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  • Summer with Dinah
  • Karen Onojaife (bio)

Sam rapped his knuckles against the door three times. This was the twenty-fifth door he’d knocked on all in, over the past few weeks, which would make twenty-five families who probably hated the sight of him, but someone had to do it.

It wasn’t like he’d volunteered but when they had told him that he was being retired from active service, like some kind of bull grown too ugly and long in the tooth, he’d been grateful for the chance to at least do this. He had heard about the others—the ones with shattered bodies and exploded minds who came back to physiotherapy, counseling, and best wishes, and then were left to their own devices, whether the healing was done or not. Sometimes the healing would never be done. Sam knew this, now that he had joined their rank; this last, always losing, division.

So when they had offered him this chance, he had said yes, feeling lucky, or something close to it, to have a reason to get up in the morning, to have a reason to wear his uniform again, because what else was there? Security guard bullshit at some supermarket? Maybe a caretaker at one of those schools for feral kids. Or perhaps just tiptoeing around his mother’s house when he wasn’t signing on for benefits, because she always flinched slightly when she saw him, when he spoke, even though he’d only shouted at her that one time. He’d known too many men like that, stripped of purpose and going mad by degrees.

He knocked again, then waited, trying not to think but the thoughts came anyway, as they always did, in a wave. He recalled the woman who had spat at him yesterday, asking him how he could stand to be in dirty wars. Then there was the man who had crossed the cinema car park to shake his hand, to thank him for his service. There were the girls and the women with the soft eyes and mouths, who had a thing for uniformed guys, or perhaps it was black guys, or maybe a combination of the two—sometimes it was hard to tell. There were the old vets who stood up straighter when he passed because he reminded them of their younger selves. There was the family on the other side of this door, whose faces he was yet to know, but whose lives he was about to change, and it didn’t matter, not really, that it had been an enemy landmine, and not Sam personally, who had killed Colonel Alec Pepper. It didn’t matter that all Sam knew of Pepper was that he had lived at this address, and that he was now survived by a wife and two sons. They would still look at him like he was to blame.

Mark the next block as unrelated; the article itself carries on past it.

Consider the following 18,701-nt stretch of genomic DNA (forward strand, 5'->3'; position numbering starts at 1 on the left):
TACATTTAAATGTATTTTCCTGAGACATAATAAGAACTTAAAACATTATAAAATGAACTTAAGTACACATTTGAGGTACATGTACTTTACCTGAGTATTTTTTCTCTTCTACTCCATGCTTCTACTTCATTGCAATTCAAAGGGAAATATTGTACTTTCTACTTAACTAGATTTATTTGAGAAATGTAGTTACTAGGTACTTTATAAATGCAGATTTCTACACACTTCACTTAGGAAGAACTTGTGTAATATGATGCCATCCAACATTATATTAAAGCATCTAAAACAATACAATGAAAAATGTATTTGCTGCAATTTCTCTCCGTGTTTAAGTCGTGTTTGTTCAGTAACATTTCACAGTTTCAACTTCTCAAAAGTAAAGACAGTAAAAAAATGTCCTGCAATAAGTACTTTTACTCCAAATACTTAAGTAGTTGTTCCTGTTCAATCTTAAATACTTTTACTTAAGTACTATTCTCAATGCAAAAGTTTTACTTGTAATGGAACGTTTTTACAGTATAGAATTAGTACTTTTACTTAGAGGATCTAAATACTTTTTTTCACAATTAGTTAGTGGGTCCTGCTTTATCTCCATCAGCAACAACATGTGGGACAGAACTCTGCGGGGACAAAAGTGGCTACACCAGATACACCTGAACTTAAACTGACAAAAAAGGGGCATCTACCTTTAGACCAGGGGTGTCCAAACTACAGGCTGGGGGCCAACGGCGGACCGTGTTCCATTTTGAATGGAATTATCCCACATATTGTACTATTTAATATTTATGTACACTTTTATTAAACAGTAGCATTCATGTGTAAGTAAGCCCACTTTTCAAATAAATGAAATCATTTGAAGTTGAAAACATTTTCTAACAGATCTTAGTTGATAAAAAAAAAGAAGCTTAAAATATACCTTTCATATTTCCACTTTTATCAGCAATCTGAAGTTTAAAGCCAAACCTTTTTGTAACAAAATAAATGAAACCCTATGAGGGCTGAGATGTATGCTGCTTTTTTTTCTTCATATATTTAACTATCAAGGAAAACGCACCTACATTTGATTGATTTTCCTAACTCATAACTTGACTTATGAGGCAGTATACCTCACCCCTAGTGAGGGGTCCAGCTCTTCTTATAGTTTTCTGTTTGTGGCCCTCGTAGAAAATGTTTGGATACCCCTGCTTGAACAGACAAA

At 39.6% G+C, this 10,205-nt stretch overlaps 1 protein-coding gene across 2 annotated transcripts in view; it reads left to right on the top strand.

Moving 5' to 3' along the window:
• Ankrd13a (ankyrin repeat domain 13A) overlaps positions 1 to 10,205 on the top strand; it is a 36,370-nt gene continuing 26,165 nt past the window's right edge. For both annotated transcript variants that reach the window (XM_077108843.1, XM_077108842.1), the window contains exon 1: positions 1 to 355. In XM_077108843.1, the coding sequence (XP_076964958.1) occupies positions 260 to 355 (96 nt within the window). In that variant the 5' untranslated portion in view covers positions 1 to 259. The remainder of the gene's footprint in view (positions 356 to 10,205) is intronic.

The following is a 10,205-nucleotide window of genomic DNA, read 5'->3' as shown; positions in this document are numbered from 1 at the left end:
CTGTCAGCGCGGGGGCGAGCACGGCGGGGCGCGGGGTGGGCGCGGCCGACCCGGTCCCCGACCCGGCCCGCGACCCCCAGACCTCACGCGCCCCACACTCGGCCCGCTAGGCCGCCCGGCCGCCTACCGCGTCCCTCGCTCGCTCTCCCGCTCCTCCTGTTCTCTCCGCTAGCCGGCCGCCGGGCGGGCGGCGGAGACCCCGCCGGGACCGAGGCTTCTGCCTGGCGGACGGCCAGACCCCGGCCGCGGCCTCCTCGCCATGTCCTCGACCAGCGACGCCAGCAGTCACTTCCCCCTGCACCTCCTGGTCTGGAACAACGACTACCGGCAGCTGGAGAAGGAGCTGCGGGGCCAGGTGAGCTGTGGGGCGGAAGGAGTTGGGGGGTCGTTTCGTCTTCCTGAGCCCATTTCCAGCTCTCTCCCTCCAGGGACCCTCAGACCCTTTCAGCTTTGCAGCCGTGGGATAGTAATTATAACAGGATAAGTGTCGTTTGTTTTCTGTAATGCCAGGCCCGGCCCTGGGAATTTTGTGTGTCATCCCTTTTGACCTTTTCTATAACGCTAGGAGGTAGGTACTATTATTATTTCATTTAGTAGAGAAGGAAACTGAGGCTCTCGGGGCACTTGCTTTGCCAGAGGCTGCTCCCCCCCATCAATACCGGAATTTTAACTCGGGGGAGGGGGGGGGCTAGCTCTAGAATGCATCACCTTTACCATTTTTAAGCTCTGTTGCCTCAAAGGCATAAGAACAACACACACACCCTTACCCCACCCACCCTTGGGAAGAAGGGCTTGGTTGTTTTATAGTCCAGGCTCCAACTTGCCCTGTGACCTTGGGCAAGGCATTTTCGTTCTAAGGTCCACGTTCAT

Sam pressed an ear to the door, wincing as rough flakes of paint scraped against his flesh. He straightened and knocked twice more, before making a sharp turn on his heels and marching off the porch. He surveyed the square briefly: a lush green common surrounded by high houses with stained glass windows. The council estates were just down the road but he never would have guessed; the square hummed with the comfortable silence that cloaked the streets where rich people lived. [End Page 347]

Shaking his head, he followed a wooden fence that ran along the side of the property, and then pushed at a rickety gate that allowed him into the back garden. He could hear voices and music, then a sizzling sound, and a moment later his stomach contracted at the scent of cooked beef and fried onions. The August sun had left the grass crisp beneath his feet. He turned another corner and saw kids running around and adults dotted at picnic tables, or lounging against trees—their faces shiny with grease and their hands bearing plastic cups. An old man was tending to the barbeque. He reminded Sam of someone but then most men that age looked the same to him.

A small boy ran straight for Sam...


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pp. 347-351
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